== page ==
9 Things International Students Can Do to Stand Out at Career Fairs and Conferences

International students often feel like career fairs are a waste of time and money. The reason for such disappointment is that, historically, the majority of companies participating at these events don’t sponsor international students and therefore aren’t willing to speak with them. The good news is there are still several specific strategies international students can take to ensure they get the most out of their time at these conferences.

One such conference that’s right around the corner is the National Black MBA Association Conference, which will take place in Detroit from September 25 to 29. Many international MBAs across the U.S. will try their luck at this event, and here are nine things they can do to make the conference worthwhile.

1. Expand your network.

Connect with 10 international students from different schools. Start creating a strong network of international students outside your program who may have the same career interests you do. Find ways to keep in touch with these students during your studies. Help each other out along the way.

2. Meet professionals from different schools.

Introduce yourself to three career services professionals from universities other than your own. Ask these professionals how they feel the career fair is going for their international students. Also, share with them any success stories or tips you feel have generated good results for you so they can share your learning with their students. Be brave, friendly, and outgoing. Career services professionals tend to be very approachable.

3. Speak with lesser-known firms.

While everyone is in line to speak with Microsoft and Amazon, talk with recruiters from smaller firms that might not be getting much foot traffic. Individuals at these firms might be able to spend a little bit more time with you, maybe even reviewing your resume and giving you a few tips. Even if the company doesn’t sponsor, ask their recruiters questions like: “What’s the number one mistake they see attendees make when approaching career conferences?” and “How do you know whether or not you want to stay in touch with a student?

4. Find out who gets interview slots.

Similarly, find out from recruiters what makes them offer someone an interview slot. In other words, find out what they’re really looking for in candidates. It’s smart to leverage career fairs to become as informed of a job seeker as you can.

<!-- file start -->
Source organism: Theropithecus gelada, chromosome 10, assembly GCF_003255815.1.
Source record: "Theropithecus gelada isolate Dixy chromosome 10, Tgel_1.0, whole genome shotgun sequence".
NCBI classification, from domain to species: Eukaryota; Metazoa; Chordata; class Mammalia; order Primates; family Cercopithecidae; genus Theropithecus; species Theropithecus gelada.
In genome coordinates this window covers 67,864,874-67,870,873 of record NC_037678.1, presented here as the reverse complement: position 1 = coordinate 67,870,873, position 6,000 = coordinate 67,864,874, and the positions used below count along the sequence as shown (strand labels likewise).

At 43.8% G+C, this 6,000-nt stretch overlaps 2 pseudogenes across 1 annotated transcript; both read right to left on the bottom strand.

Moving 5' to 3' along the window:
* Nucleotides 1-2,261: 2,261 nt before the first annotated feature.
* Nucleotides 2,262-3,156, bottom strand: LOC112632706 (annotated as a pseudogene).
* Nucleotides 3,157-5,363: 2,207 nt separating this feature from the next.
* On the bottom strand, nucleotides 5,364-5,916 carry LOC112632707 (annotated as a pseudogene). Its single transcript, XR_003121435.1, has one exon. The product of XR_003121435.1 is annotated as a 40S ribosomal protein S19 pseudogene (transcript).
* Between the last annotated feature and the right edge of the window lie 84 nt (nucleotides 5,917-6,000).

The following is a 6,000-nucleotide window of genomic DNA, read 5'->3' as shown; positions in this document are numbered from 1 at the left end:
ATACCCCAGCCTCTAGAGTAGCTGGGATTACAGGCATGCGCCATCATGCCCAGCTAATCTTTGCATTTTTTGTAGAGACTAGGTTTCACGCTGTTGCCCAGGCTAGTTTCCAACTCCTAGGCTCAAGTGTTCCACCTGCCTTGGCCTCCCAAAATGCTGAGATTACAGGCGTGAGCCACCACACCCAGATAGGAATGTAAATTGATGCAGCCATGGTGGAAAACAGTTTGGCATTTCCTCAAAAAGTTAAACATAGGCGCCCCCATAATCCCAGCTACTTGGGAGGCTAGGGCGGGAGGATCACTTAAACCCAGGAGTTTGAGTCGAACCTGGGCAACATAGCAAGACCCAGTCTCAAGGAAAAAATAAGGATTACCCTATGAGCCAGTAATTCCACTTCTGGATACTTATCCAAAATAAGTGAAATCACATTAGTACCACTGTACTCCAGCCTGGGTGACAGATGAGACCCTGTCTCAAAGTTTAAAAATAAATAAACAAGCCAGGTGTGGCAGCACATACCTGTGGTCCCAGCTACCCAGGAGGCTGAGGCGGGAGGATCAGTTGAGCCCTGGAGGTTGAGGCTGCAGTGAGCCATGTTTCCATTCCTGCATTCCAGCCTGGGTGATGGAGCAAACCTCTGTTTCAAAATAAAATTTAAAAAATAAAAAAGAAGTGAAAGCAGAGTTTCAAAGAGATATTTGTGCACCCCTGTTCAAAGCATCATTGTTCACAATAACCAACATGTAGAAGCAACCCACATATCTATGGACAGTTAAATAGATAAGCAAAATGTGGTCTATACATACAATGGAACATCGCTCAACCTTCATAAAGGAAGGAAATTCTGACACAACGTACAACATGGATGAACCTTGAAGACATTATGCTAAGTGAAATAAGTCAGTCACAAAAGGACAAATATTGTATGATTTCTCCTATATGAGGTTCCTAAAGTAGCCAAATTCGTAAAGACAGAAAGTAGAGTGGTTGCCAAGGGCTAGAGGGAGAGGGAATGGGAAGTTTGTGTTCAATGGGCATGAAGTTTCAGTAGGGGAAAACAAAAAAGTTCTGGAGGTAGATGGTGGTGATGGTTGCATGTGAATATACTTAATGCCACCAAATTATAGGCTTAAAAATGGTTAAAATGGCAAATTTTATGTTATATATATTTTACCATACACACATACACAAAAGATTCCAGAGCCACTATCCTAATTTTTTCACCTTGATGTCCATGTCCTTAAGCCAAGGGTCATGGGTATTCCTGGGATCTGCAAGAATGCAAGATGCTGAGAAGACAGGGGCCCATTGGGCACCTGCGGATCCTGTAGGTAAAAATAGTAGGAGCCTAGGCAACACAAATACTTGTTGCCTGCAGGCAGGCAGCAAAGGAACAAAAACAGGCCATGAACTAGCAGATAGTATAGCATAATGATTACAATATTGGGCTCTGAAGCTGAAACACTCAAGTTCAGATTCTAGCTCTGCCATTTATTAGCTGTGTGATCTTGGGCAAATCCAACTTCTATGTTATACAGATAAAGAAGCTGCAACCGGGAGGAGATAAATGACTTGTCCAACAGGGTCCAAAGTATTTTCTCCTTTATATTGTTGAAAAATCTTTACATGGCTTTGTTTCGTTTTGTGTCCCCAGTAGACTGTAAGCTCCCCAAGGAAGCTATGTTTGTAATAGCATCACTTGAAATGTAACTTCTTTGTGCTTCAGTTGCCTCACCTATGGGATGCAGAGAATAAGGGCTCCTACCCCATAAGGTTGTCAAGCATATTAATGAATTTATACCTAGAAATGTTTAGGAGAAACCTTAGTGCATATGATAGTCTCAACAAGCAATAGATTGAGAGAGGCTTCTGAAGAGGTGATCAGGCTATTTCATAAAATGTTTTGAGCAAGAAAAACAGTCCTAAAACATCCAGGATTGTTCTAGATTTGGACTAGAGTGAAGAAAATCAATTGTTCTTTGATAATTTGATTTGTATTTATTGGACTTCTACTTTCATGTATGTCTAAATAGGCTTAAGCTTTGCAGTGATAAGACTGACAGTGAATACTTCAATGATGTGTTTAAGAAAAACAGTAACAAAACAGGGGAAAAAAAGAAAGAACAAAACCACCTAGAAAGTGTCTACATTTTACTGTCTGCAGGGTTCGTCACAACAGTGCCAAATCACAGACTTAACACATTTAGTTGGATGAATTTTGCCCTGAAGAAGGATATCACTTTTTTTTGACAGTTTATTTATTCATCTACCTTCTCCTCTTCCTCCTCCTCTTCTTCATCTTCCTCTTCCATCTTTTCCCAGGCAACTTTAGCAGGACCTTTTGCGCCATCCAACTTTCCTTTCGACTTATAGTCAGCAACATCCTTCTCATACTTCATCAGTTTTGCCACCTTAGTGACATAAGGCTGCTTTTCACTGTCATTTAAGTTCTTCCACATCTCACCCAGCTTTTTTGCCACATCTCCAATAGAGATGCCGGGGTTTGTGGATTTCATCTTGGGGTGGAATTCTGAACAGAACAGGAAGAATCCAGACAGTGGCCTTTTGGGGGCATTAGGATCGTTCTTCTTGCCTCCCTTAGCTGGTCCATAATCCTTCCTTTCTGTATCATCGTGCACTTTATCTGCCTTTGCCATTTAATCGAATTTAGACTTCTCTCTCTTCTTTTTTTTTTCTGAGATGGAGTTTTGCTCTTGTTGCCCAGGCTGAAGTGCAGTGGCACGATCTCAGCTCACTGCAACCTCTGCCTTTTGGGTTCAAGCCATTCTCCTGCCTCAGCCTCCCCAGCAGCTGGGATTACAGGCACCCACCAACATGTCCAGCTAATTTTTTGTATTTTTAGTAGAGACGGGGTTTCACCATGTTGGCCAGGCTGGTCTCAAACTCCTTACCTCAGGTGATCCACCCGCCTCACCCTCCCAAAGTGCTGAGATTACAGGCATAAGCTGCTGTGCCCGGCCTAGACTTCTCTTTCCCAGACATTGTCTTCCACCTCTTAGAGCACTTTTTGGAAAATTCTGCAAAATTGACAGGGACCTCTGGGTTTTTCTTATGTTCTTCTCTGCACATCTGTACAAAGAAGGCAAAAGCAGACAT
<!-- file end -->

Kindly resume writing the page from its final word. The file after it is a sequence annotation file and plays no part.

5. Ask yourself if you would hire yourself.

When talking with companies that are international student-friendly, after discussing your qualifications with recruiters, ask yourself two questions: Would I hire yourself? and What kind of impression do I give when I speak with recruiters?

6. Differentiate yourself and lead with value.

When it comes to making a first impression, differentiation is the name of the game. Don’t introduce yourself to recruiters by saying “Hi, my name is Marcelo Barros, and I’m a first-year MBA student from the University of Oregon studying finance.” Your name, the fact that you’re getting an MBA, and your school name are all irrelevant. Sell yourself, not your school or degree. Instead, try something like this: “Thank you for supporting the National Black MBA Association. I came to this conference specifically to speak with your firm because I’m aware you’re expanding internationally by acquiring small firms in emerging markets, and I have a lot of experience putting together M&A deals. Do you think I could help someone in your finance department over the summer with these types of projects?” Lead with value and show you can be a problem solver for firms you decide to target at the conference.

7. Be a problem solver.

Commit to being a conference attendee who is a problem solver as opposed to an international MBA who needs a full-time job, an internship, or, worse, sponsorship. Needing a job or an internship is not attractive. And remember that employers care about their needs first and then yours. And, of course, speak with every company that sponsors.

8. Be the sponsorship exception.

If you offer differentiated value to a firm’s recruiters, try to convince them that it might make sense for their firm to deviate from their “we don’t sponsor” policy and consider hiring you. You could say, “It seems you have a policy not to sponsor. Do you ever make exceptions for superior candidates?” The odds may be against you, but give it shot. You have nothing to lose, and along the way you’ll be getting fit for the job search race.

9. Sell global mobility.

Tell firms you talk to that you’re globally mobile and willing to go where the hot opportunities are. Make it easy for recruiters and hiring managers to want to work with you. Even if your desired goal is an H-1B job in the U.S., approach firms with a high degree of flexibility and take it from there. Ask recruiters questions such as, “Can you help me investigate job opportunities with your firm in Asia?”

Marcelo Barros is the author of The International Advantage Get Noticed Get Hired!. He partners with university career centers to help international students get hired. Learn more at The International Advantage.

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